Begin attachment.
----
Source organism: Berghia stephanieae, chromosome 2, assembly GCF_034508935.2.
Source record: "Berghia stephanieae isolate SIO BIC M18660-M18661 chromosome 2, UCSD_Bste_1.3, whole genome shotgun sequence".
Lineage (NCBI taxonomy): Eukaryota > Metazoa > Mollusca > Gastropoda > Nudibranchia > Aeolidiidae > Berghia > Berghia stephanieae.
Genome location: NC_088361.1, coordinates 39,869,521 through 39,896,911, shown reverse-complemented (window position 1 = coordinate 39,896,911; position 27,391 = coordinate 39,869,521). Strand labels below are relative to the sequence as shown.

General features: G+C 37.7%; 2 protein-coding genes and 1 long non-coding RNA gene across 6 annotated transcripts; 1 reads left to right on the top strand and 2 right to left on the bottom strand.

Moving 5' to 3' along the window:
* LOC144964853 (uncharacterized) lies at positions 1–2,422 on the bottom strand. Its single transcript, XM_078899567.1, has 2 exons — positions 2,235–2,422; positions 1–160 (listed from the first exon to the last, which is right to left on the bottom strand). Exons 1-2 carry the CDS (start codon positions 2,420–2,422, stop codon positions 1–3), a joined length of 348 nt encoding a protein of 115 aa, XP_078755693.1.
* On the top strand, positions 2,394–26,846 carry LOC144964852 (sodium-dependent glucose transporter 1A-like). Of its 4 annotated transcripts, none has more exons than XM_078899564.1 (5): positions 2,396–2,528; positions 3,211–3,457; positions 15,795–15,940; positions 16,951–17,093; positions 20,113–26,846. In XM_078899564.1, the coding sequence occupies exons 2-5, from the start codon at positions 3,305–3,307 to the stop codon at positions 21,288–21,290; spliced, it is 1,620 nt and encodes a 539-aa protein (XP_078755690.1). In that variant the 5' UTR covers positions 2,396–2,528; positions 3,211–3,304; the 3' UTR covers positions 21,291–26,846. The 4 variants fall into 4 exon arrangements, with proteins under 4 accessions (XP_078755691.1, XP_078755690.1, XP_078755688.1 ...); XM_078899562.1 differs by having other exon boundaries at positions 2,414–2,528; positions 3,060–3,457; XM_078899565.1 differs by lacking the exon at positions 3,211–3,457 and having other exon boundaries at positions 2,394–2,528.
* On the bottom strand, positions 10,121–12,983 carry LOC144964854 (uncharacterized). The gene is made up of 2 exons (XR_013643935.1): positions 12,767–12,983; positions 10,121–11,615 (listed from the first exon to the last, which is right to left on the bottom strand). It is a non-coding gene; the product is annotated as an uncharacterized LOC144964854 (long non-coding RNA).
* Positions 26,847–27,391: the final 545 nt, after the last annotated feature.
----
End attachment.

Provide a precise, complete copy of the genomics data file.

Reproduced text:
Source organism: Berghia stephanieae, chromosome 2, assembly GCF_034508935.2.
Source record: "Berghia stephanieae isolate SIO BIC M18660-M18661 chromosome 2, UCSD_Bste_1.3, whole genome shotgun sequence".
Lineage (NCBI taxonomy): Eukaryota > Metazoa > Mollusca > Gastropoda > Nudibranchia > Aeolidiidae > Berghia > Berghia stephanieae.
Genome location: NC_088361.1, coordinates 39,869,521 through 39,896,911, shown reverse-complemented (window position 1 = coordinate 39,896,911; position 27,391 = coordinate 39,869,521). Strand labels below are relative to the sequence as shown.

General features: G+C 37.7%; 2 protein-coding genes and 1 long non-coding RNA gene across 6 annotated transcripts; 1 reads left to right on the top strand and 2 right to left on the bottom strand.

Moving 5' to 3' along the window:
* LOC144964853 (uncharacterized) lies at positions 1–2,422 on the bottom strand. Its single transcript, XM_078899567.1, has 2 exons — positions 2,235–2,422; positions 1–160 (listed from the first exon to the last, which is right to left on the bottom strand). Exons 1-2 carry the CDS (start codon positions 2,420–2,422, stop codon positions 1–3), a joined length of 348 nt encoding a protein of 115 aa, XP_078755693.1.
* On the top strand, positions 2,394–26,846 carry LOC144964852 (sodium-dependent glucose transporter 1A-like). Of its 4 annotated transcripts, none has more exons than XM_078899564.1 (5): positions 2,396–2,528; positions 3,211–3,457; positions 15,795–15,940; positions 16,951–17,093; positions 20,113–26,846. In XM_078899564.1, the coding sequence occupies exons 2-5, from the start codon at positions 3,305–3,307 to the stop codon at positions 21,288–21,290; spliced, it is 1,620 nt and encodes a 539-aa protein (XP_078755690.1). In that variant the 5' UTR covers positions 2,396–2,528; positions 3,211–3,304; the 3' UTR covers positions 21,291–26,846. The 4 variants fall into 4 exon arrangements, with proteins under 4 accessions (XP_078755691.1, XP_078755690.1, XP_078755688.1 ...); XM_078899562.1 differs by having other exon boundaries at positions 2,414–2,528; positions 3,060–3,457; XM_078899565.1 differs by lacking the exon at positions 3,211–3,457 and having other exon boundaries at positions 2,394–2,528.
* On the bottom strand, positions 10,121–12,983 carry LOC144964854 (uncharacterized). The gene is made up of 2 exons (XR_013643935.1): positions 12,767–12,983; positions 10,121–11,615 (listed from the first exon to the last, which is right to left on the bottom strand). It is a non-coding gene; the product is annotated as an uncharacterized LOC144964854 (long non-coding RNA).
* Positions 26,847–27,391: the final 545 nt, after the last annotated feature.